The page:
Media Access Control Security (MACsec) establishes secure transfer of data between two devices on the same LAN regardless of the intervening devices or network, giving confidentiality, integrity, and authenticity of user data. It operates at the medium access control layer (Data Link layer L2) in accordance to the IEEE 802.1AE-2018 standard. It can identify and prevent security threats such as, Denial of Service, intrusion, masquerading, man-in-the-middle, and passive wiretapping.

By running the MACsec client on each device, the communication between devices is secured. MACsec works by establishing a bi-directional secure link after an exchange and verification of security keys between the two connected devices. A combination of data integrity checks and encryption is used to safeguard the transmitted data.

The sending device appends a header and tail to all Ethernet frames to be sent, and encrypts the data payload within the frame. The receiving device checks the header and tail for integrity. If the check fails, the traffic is dropped. On a successful check, the frame is decrypted.

MACsec Key Agreement

MACsec Key Agreement (MKA) is a protocol that provides compatible authentication, authorization and cryptographic key agreement mechanism to support secure communication between devices connected to LAN. MKA is based on IEEE 802.1XREV-2010 specification EAPoL (Extensible Authentication Protocol over LAN) and implemented as a message type extension.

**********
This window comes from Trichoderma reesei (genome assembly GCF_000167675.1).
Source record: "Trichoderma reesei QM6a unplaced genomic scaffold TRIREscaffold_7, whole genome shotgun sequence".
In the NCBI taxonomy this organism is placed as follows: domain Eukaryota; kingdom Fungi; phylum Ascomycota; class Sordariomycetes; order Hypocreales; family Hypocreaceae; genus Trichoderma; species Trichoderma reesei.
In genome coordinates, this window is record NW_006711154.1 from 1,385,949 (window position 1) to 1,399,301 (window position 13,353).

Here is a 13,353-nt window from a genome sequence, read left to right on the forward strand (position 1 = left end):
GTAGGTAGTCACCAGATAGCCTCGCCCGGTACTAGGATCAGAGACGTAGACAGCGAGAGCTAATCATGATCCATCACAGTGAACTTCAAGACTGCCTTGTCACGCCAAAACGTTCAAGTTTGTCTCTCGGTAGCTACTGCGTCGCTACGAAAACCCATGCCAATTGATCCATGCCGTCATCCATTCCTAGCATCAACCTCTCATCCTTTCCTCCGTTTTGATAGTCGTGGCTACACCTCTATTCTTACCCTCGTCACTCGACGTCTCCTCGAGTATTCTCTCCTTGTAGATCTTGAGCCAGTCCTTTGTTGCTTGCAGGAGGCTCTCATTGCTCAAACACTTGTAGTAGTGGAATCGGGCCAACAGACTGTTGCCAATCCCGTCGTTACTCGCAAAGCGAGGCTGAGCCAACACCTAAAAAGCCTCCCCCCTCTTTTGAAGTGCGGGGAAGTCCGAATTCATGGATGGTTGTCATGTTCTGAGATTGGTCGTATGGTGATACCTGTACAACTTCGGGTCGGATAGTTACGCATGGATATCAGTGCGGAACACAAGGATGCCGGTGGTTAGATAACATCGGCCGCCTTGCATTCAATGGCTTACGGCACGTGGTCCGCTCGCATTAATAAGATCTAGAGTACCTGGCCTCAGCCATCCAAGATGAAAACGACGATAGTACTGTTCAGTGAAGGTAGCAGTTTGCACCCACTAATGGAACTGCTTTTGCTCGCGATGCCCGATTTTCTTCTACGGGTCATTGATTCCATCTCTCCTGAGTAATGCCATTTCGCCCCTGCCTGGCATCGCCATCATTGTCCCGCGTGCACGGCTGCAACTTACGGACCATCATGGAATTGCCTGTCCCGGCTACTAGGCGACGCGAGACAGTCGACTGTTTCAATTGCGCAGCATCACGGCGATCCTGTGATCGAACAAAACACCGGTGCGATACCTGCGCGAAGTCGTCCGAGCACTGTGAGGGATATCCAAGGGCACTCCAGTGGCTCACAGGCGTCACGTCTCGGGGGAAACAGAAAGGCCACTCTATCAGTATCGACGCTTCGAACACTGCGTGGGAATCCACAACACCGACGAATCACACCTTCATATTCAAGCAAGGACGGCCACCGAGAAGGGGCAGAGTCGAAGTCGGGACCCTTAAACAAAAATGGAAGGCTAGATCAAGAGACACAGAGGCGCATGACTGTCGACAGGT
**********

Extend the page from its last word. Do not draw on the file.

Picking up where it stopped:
MKA uses the Connectivity Association Key to derive transient session keys called Secure Association Keys (SAKs). SAKs and other MKA parameters are required to sustain communication over the secure channel and to perform encryption and other MACsec security functions. SAKs, along with other essential control information, are distributed in MKA protocol control packets.

Typical MACsec use cases

The need to prevent costly data breaches within the physical network infrastructure of routers, bridges, and switches, as well as across a range of connected (embedded) devices, is becoming increasingly important. In a LAN, any connected device can listen to broadcast messages sent by any other connected device.

When MACsec is in use, only authenticated peers are able to connect to the network and all local attacks that “trick” switches and routers to redirect network traffic to attacker machines do not work if MACsec is enabled.

MACSec provides secure and encrypted communication at Layer 2 that is capable of identifying and preventing most intrusion threats launched from behind the firewall. It provides device-to-device integrity and complements existing end-to-end security solutions such as IPSec and TLS (SSL) to prevent both external and internal network attacks.


HCC's Embedded Encryption Manager (EEM) is used for data encryption. MACsec uses the Galois/Counter Mode Advanced Encryption Standard (AES-GCM) for authenticated encryption to provide privacy and integrity.

HCC’s MACsec implementation can be integrated with both RTOS and non-RTOS based systems, is (MCU/CPU) platform independent and is provided with fully tested reference drivers. Its API is well defined and documented and the software is fully MISRA-C compliant and strictly following the IEEE 802.1AE standard.